Cheung, Chiu, and Lee (2011)used a structural equation model to explore why students use Facebook. They discovered that people use Facebook for rapid communication with friends; thus, social presence is the key factor explaining the use of Facebook (Cheung et al., 2011).Madge, Meek, Wellens, and Hooley (2009)also found Facebook are used mainly for socialising. Nevertheless,Selwyn (2009)

analyse Facebook walls of an education-related interaction and discovered that Facebook serves as a platform beyond socialising and has the functions of sharing university experiences, exchange practical information, exchange of academic information, display of sup-plication and/or disengagement, and exchange of humour or nonsense. The prevalence of Facebook also prompted researchers to investigate how Facebook could be used for educational purposes. Specifically,Mazman and Usluel (2010) revealed that 50% of the variance in using Facebook for educational purposes (i.e., Factor 1 included communication, collaboration, and resource sharing) can be accounted for when placing Facebook use (Factor 2) indirectly and user purpose directly (Factor 3) in a structural equation model. Among the eight indicators that form the two explanatory factors (Factor 2 & Factor 3), usefulness had the greatest impact on adoption, and social relations impacted purpose the most.

Table 1

Means, standard deviations, and correlations for all observed variables.

1 2 3 4 5 6 7 8 9 10 11 12 13 14 15 16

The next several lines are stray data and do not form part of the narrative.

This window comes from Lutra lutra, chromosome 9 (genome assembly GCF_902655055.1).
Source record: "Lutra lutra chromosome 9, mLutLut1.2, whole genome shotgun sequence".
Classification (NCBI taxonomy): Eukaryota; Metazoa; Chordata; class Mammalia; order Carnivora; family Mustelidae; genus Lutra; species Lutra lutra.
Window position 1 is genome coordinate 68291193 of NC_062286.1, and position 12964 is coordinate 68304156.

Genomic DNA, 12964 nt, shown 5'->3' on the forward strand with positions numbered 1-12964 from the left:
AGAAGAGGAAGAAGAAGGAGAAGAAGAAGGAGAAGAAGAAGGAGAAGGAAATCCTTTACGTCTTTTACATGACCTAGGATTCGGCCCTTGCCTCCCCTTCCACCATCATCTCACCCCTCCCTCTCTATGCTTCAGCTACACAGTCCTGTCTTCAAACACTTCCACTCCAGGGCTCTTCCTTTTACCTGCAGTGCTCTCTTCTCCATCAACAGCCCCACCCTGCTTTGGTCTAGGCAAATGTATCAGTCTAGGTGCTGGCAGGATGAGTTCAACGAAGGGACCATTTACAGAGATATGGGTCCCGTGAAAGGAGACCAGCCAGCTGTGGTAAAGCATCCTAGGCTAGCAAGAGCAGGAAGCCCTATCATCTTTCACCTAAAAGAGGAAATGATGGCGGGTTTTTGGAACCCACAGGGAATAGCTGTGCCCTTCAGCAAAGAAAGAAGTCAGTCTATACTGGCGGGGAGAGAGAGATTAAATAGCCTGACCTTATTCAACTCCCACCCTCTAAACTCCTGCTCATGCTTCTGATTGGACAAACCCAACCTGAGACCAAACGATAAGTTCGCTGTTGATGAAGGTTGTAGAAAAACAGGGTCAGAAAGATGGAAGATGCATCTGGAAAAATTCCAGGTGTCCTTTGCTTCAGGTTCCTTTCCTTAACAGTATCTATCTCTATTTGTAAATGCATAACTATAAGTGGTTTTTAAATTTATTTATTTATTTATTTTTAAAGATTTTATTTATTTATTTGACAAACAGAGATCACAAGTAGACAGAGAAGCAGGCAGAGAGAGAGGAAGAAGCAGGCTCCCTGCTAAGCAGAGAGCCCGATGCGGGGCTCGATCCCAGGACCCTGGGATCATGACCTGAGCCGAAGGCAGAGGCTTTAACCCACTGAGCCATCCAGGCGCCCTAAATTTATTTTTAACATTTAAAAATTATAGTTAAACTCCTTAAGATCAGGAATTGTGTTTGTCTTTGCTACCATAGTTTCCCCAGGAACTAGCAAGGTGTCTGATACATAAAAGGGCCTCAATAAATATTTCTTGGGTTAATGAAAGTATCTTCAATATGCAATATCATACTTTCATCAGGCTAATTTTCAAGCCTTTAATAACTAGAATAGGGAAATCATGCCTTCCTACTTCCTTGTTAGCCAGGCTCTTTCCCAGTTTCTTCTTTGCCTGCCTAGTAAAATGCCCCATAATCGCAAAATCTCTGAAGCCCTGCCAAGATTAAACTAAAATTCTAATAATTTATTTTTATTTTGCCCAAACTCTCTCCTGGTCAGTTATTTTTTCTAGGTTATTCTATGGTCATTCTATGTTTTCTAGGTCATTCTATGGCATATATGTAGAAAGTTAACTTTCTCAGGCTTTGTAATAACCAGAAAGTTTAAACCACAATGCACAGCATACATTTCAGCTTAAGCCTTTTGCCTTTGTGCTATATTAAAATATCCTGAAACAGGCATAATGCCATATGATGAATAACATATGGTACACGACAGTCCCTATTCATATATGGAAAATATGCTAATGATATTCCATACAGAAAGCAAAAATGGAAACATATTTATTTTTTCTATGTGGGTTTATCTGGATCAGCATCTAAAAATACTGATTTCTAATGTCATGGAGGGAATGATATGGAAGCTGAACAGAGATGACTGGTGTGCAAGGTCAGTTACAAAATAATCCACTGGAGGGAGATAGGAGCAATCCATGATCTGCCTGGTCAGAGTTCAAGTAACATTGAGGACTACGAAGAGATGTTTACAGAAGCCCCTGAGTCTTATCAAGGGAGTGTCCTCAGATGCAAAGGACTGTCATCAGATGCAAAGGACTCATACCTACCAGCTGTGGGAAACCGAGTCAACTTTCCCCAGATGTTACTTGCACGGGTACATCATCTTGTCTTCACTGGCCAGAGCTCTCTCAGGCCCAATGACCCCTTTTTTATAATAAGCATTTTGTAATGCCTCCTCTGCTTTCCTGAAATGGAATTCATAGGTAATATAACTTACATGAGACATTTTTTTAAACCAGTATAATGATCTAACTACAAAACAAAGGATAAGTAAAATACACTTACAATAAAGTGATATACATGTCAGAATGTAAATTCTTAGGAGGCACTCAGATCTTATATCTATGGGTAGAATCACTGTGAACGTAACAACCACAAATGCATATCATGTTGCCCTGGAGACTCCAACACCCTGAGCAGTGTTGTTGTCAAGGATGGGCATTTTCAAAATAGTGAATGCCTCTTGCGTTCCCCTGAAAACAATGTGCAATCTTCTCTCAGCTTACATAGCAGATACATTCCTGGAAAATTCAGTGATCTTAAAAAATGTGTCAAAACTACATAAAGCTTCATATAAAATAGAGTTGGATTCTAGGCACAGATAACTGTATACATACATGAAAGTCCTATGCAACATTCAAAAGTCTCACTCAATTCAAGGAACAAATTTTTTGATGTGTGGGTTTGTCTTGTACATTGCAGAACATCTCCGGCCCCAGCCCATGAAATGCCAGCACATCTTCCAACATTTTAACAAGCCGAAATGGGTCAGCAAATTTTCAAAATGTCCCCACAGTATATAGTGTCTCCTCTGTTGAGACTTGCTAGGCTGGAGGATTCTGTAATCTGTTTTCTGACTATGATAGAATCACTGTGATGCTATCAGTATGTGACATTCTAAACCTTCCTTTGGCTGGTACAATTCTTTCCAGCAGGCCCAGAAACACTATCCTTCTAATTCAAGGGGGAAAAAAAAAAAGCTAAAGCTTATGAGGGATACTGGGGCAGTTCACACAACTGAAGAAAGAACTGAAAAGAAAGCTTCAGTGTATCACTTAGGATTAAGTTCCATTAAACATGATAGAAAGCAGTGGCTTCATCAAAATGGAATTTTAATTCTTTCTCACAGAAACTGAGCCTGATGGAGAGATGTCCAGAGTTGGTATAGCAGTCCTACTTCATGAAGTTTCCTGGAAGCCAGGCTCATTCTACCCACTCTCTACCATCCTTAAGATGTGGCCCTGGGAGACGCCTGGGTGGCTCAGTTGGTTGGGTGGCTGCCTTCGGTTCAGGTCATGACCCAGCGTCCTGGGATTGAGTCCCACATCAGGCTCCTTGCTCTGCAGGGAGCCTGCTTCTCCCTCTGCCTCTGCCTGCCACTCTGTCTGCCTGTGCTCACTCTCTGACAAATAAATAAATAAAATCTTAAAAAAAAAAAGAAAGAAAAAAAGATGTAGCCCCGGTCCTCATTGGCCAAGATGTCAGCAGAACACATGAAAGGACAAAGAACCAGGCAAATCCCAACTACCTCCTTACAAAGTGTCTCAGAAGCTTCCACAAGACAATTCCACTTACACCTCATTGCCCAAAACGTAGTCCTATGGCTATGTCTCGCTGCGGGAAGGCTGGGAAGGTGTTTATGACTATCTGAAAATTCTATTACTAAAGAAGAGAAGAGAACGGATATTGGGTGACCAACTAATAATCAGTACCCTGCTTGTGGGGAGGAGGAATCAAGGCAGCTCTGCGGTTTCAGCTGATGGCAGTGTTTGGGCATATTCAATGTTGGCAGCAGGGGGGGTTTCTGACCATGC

1. Collaborative games – 2. Read email .21 – 3. Chat online .27 .56 – 4. Maintain a blog .11 .29 .31 – 5. Social network sites .20 .29 .40 .27 – 6. Online news .18 .22 .24 .12 .21 – 7. Online dictionary .12 .24 .20 .08 .15 .43 – 8. Particular topic .15 .22 .16 .10 .15 .40 .56 – 9. Practical information .15 .24 .20 .15 .22 .38 .42 .49 – 10. Metasum .12 .04 .00 .05 .02 .05 .14 .09 .08 – 11. Undrem .13 .04 .02 .03 .05 .03 .11 .08 .07 .46 – 12. ESCS .03 .19 .14 .03 .11 .12 .19 .15 .16 .17 .15 – 13. ICTHOME .20 .32 .32 .16 .19 .16 .14 .14 .17 .03 .03 .41 – 14. ICTSCHOOL .07 .15 .13 .03 .11 .03 .07 .07 .06 .00 .02 .13 .25 – 15. ERA .07 .08 .01 .02 .07 .11 .21 .16 .16 .40 .34 .38 .15 .04 – 16. PRA .14 .05 .04 .08 .02 .10 .23 .16 .15 .46 .39 .37 .09 .13 .84 – Means 1.99 2.83 3.10 1.95 2.31 3.22 3.19 3.54 3.12 .01 .03 .09 .09 .14 501.63 500.33 SD 1.15 1.10 1.17 1.18 1.28 1.15 .99 .93 .99 1.00 1.00 .92 .97 .99 97.28 96.24 Note. Metasum¼ Metacognitive strategy: Index of summarising. Undrem ¼ Metacognitive strategy: Index of understanding and remembering. ICTHOME ¼ ICT availability at home. ICTSCHOOL¼ ICT availability at school. ERA ¼ Electronic reading assessment. PRA ¼ Printed reading assessment. All correlations are statistically significant at alpha¼ .05 except Chat online and ICTSCHOOL with Metasum.